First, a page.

Can contractors negotiate out of an agency contract and go direct to the client?

Can contractors negotiate out of an agency contract and go direct to the client?

Whilst most contractors would probably like to work direct for their clients rather than through an agency, the fact remains that even in spite of Contract Spy’s success in giving contractors another viable option, many of you reading will still be contracting via an agency.

So is it ever possible to negotiate out of an agency contract, leaving you free to contract direct with the client? Contract Spy believes this is possible, as long as certain principles are understood and followed. Before we suggest how this might be achieved, we need to understand the contractual and commercial relationships that exist in a standard, 3 way relationship between the agency, the client, and the contractor.

First, we need to appreciate that agencies are in the business of making money by arranging contracts between clients and contractors, so asking them straight out to give up their contract for nothing in return, or some naïve offer to “buy them out” is likely to be laughed off or met with disbelief. Secondly, we need to understand that agencies protect their contracts by the inclusion of some form of “handcuff clause” which prohibits the contractor and client from engaging in a commercial relationship with each other whilst they are in contract with the agency, and also for a period (usually for 6 or 12 months) beyond the termination of the contract.

So with the commercial and contractual terms loaded in favour of the agency, what weapons does the contractor have in their armoury to negotiate out of their contract? The contractor needs to have 2 things in place – a great relationship with the client, and a contract that has already run for a long time. When it comes to long running contracts, one action that the contractor can try to take in preparation for the day they might go direct, is to request that the agency remove the “handcuff clause” when re-signing a long-established contract. This puts down a marker that you might want to go direct to the client in future (should a further contract be on offer), and holding out for this in the current negotiations can work, as on the face of it, accepting it costs the agency nothing in the short term.

One of the strongest levers a contractor can use is that of the client. If you have a good working relationship with the client, and you can persuade them that this relationship can further flourish once the agency is out of the picture, then you have a very useful ally and the beginnings of a successful case. The case can be strengthened by agreeing with the client that if such a deal can be put together, then the total fee they pay for your services will actually be reduced, because you will agree to work directly for them at a rate lower than the agency has been charging for your services. (Basically splitting the agency margin between the 2 principal parties in the deal should result in both parties being happy with the proposal). With the client onside, then the next step is for the client to put this proposal to the agency – the contractor should never approach the agency direct as this is likely to condemn the move to failure for the reasons given above.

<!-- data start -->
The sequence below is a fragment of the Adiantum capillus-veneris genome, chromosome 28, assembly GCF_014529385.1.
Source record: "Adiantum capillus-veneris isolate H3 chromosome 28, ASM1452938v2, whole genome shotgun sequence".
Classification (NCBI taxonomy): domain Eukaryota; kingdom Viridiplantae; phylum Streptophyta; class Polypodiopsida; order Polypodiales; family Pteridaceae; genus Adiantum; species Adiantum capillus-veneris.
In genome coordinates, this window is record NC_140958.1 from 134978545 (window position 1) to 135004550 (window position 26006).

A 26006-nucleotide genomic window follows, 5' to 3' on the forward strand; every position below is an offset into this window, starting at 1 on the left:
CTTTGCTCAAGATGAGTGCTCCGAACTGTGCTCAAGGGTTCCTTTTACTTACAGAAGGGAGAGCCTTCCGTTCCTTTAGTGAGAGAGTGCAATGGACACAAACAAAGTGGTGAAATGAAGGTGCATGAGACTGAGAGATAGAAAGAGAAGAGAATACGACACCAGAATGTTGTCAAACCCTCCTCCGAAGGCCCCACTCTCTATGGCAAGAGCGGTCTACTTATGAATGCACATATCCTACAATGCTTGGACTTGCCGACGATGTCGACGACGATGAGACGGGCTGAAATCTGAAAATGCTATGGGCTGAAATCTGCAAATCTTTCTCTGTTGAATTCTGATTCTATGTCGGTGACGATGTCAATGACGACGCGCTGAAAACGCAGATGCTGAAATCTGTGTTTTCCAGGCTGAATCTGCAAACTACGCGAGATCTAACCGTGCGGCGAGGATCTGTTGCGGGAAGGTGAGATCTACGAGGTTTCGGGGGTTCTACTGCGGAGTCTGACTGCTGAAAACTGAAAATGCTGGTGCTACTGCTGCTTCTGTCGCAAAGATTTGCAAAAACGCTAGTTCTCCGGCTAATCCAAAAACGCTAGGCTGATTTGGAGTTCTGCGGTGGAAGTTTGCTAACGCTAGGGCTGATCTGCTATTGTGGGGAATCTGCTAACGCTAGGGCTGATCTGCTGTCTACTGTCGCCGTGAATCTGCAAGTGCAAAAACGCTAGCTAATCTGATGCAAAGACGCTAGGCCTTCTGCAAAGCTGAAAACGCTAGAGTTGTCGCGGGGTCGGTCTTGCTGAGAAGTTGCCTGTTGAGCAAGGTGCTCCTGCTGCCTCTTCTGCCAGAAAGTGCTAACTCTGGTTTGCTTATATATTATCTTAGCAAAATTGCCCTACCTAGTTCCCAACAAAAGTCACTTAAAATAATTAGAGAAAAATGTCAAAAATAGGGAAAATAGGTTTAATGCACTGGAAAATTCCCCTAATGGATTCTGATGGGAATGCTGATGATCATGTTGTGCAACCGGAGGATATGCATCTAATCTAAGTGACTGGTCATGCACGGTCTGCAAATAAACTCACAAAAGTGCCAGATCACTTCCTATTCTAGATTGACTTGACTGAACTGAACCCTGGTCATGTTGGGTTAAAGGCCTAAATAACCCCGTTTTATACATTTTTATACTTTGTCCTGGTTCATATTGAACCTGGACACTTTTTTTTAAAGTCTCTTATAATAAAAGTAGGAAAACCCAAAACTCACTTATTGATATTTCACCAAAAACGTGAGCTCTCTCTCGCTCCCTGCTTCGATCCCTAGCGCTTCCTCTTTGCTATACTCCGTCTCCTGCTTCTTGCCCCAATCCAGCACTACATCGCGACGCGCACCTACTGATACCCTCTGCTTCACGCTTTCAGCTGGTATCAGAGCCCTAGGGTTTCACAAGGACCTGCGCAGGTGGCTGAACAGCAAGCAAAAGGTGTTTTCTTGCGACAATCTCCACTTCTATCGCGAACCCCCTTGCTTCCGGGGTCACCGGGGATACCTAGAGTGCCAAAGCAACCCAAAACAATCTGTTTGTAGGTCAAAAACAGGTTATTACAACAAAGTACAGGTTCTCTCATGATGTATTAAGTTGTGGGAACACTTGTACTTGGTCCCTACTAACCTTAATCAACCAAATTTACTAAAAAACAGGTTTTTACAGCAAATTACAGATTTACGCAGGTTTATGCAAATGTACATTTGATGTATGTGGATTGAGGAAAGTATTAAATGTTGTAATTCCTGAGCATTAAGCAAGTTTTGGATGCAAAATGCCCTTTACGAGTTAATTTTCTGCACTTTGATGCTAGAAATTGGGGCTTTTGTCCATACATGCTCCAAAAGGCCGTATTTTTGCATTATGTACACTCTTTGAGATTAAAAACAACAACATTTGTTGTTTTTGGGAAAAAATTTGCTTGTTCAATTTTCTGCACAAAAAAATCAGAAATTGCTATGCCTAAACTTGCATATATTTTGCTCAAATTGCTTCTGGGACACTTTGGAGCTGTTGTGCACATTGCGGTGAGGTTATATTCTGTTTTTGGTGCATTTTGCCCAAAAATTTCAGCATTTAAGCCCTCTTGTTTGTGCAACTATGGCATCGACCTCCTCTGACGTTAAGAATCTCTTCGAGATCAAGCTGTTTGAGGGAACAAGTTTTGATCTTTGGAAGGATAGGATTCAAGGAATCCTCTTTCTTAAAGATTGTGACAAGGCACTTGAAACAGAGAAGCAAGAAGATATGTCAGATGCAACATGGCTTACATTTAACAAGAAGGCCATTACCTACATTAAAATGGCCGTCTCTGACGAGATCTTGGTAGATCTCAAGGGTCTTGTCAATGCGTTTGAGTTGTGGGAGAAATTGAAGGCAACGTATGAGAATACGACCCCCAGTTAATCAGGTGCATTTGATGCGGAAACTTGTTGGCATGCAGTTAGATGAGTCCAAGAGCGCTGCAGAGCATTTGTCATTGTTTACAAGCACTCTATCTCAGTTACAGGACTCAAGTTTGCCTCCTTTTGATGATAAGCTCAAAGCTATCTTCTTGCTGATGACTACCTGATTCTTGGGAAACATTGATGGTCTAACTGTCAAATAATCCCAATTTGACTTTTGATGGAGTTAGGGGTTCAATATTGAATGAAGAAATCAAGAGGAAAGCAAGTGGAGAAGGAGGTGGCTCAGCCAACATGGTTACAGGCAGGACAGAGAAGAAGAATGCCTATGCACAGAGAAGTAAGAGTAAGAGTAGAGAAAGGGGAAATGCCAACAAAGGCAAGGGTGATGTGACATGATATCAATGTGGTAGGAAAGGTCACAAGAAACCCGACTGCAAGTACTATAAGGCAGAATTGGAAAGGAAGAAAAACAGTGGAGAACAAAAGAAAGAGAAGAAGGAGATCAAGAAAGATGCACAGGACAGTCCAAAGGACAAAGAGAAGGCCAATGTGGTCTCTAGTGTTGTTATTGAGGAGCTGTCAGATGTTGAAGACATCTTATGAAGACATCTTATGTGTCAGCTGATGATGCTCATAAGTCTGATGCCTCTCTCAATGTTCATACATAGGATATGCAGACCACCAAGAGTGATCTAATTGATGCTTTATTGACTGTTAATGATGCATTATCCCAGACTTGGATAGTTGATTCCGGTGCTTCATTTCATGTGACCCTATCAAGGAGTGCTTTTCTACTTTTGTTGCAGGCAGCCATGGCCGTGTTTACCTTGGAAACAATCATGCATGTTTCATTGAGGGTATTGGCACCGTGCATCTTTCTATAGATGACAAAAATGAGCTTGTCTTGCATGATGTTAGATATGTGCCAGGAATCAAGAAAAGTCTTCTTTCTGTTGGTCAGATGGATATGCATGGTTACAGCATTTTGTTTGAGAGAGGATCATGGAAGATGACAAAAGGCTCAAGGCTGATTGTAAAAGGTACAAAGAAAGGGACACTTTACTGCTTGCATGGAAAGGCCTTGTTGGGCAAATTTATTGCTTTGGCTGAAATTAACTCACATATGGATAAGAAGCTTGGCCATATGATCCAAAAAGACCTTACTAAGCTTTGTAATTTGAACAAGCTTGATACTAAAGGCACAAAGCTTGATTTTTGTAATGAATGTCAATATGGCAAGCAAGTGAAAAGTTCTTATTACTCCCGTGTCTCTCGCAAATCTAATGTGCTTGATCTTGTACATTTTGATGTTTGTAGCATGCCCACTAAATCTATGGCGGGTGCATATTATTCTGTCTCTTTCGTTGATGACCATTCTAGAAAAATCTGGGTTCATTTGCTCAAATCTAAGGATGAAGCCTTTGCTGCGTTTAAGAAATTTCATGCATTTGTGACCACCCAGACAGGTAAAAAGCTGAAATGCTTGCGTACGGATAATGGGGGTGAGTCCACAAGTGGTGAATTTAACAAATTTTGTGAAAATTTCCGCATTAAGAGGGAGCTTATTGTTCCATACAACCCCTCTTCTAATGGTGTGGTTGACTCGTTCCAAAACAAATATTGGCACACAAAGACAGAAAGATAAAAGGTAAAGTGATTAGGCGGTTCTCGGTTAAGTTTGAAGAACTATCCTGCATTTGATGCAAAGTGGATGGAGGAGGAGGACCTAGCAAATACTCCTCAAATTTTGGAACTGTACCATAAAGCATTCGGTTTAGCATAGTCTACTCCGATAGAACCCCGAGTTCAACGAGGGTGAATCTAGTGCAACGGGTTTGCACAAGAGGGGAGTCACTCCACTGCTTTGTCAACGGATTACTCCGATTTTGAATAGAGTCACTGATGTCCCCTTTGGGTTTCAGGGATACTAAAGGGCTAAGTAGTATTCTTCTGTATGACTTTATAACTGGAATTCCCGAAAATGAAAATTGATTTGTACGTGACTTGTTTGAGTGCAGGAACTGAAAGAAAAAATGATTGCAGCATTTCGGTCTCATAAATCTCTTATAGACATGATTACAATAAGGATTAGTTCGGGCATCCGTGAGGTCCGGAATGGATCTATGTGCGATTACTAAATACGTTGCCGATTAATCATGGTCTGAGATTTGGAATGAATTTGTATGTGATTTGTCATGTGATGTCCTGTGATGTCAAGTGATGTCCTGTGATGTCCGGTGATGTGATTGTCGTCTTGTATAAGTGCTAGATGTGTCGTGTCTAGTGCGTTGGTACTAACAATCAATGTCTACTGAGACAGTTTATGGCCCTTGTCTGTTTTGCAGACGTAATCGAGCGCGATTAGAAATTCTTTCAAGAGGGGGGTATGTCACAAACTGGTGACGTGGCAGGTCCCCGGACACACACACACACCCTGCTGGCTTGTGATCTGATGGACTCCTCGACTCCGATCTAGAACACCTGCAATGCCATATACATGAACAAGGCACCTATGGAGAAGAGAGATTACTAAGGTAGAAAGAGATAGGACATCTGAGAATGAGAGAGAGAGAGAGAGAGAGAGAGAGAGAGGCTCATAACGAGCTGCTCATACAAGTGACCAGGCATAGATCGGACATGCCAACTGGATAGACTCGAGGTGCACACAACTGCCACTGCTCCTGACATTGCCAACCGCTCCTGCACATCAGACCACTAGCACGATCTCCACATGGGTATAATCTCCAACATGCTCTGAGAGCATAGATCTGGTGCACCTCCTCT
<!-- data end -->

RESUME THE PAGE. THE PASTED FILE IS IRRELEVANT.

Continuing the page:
If the contract has already run for a good length of time, the agency is more likely to concede to the clients request to run the arrangement direct. In this case the agency has clearly had an opportunity to earn their margin in the deal, and may perceive that the contract has limited time to run in future. Additionally, if the agency has other contractors placed with the client they may see that keeping the client sweet (and losing one contractor) is a more favourable outcome than losing the whole business to a competitor, if the client takes offence.

So what chance does the client have of persuading an agency to bow out of a contract? Clearly the odds are still loaded in favour of the agency retaining the business, but the mere fact that the client has raised the issue will make the agency uncomfortable, as the client is asking for something that is in the agency’s power to deliver., Although the agency may not be prepared to deliver it, the only way they can resist their client’s demand is to play “hard-ball” and refuse the request, and so put the relationship at risk.

Of course, the easiest way to avoid these complications is to contract directly with the client in the first place, rather than going through the agency loop – something which more and more UK contractors are now realising is a distinct possibility, especially now that Contract Spy is making the hitherto arduous task of finding direct contract opportunities so much easier.

If you are reading this and you would like to discuss your strategy and chances of negotiating out of an agency contract then get in touch with Contract Spy via our website and put “Negotiating” as the subject title. If you have already been successful in negotiating out of an agency contract or have arranged your own direct contract, make sure you join Contract Spy as an annual member and request our Direct Contract Template so that you can secure your working arrangement with your direct client in a professional manner.